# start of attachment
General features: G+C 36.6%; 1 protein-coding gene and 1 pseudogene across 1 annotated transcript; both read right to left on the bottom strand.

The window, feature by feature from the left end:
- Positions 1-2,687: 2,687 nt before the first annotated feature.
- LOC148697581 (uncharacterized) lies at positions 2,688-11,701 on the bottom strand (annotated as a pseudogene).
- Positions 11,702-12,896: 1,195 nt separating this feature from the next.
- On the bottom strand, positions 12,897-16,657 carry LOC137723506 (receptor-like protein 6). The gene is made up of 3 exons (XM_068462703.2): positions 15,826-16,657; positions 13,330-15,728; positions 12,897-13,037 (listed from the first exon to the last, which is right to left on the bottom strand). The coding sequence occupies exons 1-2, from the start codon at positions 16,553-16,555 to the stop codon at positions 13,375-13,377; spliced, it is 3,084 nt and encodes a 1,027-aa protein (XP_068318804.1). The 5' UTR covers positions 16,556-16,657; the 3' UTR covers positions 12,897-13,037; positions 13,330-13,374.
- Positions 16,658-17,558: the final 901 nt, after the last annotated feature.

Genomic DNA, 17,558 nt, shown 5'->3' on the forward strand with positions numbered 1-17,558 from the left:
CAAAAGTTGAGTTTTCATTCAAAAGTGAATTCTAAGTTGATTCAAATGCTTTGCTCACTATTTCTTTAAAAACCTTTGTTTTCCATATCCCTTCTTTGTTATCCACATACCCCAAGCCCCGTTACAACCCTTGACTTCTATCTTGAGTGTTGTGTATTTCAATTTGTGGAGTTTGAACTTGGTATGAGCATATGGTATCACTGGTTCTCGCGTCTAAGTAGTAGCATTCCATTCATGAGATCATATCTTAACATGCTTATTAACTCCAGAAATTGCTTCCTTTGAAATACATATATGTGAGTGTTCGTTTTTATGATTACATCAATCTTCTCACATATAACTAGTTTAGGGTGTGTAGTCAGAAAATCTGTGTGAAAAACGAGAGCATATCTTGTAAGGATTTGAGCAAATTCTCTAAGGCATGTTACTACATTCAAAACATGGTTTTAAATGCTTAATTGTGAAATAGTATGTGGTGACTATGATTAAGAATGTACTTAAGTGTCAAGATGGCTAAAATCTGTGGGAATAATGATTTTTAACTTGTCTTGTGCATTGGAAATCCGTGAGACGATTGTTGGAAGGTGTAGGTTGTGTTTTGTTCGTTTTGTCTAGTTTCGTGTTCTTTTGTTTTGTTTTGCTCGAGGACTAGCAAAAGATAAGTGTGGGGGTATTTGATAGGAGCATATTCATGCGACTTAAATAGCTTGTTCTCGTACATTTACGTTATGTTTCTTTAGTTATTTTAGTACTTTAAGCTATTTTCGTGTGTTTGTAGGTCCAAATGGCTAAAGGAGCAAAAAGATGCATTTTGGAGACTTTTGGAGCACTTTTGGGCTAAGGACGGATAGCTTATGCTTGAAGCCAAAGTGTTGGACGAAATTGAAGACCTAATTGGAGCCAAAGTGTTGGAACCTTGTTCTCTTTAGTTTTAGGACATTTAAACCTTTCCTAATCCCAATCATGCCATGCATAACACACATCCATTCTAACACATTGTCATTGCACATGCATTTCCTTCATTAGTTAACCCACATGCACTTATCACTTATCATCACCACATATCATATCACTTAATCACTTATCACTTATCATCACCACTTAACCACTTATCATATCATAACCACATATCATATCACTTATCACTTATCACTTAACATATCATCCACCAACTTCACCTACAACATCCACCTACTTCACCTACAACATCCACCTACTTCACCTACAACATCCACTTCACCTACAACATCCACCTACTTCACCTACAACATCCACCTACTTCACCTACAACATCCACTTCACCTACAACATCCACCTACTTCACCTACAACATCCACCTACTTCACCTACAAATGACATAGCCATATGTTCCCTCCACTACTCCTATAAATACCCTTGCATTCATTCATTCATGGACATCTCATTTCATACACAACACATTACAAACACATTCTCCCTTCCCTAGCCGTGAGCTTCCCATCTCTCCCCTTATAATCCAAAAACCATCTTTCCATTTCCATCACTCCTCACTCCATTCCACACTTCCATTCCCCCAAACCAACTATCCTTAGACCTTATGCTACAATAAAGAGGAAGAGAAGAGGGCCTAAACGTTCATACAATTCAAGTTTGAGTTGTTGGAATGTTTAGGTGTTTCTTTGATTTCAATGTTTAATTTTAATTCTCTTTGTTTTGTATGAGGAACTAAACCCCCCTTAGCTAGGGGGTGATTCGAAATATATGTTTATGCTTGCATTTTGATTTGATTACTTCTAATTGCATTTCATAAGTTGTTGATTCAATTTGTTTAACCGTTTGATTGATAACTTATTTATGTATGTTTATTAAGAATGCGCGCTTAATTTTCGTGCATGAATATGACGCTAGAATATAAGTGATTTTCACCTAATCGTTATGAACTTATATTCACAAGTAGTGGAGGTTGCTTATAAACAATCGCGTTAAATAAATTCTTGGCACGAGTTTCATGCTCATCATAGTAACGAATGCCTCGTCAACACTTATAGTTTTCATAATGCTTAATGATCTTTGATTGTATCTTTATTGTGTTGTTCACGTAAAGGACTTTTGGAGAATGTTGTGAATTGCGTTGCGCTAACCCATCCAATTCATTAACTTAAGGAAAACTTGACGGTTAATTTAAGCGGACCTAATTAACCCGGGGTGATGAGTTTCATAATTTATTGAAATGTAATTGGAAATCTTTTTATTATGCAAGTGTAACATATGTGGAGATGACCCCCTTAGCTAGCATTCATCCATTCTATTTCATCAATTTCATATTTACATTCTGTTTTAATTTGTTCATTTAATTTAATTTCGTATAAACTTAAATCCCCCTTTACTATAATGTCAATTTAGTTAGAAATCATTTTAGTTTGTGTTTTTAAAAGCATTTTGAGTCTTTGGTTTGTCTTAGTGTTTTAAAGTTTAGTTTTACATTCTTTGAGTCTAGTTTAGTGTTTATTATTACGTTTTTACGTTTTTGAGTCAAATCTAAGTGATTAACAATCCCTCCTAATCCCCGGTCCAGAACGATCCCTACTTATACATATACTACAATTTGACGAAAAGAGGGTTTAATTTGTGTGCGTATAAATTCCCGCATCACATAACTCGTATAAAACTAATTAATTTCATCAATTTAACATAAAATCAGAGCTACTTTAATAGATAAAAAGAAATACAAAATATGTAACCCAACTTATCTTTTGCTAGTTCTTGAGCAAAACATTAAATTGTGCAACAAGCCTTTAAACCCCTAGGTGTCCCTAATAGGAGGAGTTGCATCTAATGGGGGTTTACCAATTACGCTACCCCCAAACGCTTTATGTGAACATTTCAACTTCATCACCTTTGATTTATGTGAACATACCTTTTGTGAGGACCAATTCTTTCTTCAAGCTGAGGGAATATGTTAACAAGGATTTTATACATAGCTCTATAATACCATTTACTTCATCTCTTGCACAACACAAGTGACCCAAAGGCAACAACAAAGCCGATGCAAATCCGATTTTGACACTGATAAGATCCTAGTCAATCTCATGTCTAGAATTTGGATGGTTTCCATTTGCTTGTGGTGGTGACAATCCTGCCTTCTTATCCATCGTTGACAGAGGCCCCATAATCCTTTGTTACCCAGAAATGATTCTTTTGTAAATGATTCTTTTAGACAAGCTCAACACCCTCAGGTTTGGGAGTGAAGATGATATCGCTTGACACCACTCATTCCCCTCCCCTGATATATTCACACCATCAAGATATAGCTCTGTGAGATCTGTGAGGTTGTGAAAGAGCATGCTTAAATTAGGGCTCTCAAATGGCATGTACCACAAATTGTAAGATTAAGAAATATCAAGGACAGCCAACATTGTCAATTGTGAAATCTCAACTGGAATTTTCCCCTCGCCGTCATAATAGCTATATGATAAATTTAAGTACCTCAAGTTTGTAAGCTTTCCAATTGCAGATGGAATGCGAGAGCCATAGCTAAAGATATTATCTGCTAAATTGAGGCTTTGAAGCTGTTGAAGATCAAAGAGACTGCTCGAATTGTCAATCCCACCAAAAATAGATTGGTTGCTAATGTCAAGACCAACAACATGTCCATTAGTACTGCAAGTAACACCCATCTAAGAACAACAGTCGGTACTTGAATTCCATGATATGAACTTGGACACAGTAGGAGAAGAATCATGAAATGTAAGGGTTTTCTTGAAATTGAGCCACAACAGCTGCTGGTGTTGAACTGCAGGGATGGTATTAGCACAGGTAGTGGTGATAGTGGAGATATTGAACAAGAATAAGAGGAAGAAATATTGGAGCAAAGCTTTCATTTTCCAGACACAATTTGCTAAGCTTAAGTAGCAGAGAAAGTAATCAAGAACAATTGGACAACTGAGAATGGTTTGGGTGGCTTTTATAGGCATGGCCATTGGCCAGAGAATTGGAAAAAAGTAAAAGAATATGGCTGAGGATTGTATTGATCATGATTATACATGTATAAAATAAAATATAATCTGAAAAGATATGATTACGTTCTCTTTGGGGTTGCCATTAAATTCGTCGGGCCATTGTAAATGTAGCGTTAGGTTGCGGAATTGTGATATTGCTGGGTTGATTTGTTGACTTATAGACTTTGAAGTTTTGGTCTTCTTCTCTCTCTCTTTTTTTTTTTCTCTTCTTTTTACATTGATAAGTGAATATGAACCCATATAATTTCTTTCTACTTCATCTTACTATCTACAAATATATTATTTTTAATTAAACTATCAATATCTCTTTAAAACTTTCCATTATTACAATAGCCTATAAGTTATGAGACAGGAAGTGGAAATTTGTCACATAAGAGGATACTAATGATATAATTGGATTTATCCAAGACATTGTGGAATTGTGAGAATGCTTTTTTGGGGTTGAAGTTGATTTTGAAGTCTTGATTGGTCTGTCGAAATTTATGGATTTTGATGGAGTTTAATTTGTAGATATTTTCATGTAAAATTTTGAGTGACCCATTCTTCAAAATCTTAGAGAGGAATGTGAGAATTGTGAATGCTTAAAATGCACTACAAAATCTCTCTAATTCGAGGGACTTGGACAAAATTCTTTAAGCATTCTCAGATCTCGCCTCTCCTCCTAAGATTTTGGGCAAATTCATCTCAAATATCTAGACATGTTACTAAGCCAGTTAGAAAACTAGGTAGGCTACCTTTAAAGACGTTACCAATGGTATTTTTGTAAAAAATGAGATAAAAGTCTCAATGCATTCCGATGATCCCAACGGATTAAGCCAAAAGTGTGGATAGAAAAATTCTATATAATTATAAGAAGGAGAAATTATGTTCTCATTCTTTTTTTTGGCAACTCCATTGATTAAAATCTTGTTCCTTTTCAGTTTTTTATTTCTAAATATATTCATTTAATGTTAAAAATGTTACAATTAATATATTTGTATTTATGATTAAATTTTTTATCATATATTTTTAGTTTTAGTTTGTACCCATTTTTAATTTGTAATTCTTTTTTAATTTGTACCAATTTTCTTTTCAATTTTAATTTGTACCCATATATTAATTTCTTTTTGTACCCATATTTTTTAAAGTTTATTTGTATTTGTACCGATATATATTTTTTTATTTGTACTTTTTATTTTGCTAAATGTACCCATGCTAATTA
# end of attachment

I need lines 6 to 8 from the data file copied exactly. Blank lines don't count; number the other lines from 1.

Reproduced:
- On the bottom strand, positions 12,897-16,657 carry LOC137723506 (receptor-like protein 6). The gene is made up of 3 exons (XM_068462703.2): positions 15,826-16,657; positions 13,330-15,728; positions 12,897-13,037 (listed from the first exon to the last, which is right to left on the bottom strand). The coding sequence occupies exons 1-2, from the start codon at positions 16,553-16,555 to the stop codon at positions 13,375-13,377; spliced, it is 3,084 nt and encodes a 1,027-aa protein (XP_068318804.1). The 5' UTR covers positions 16,556-16,657; the 3' UTR covers positions 12,897-13,037; positions 13,330-13,374.
- Positions 16,658-17,558: the final 901 nt, after the last annotated feature.

Genomic DNA, 17,558 nt, shown 5'->3' on the forward strand with positions numbered 1-17,558 from the left: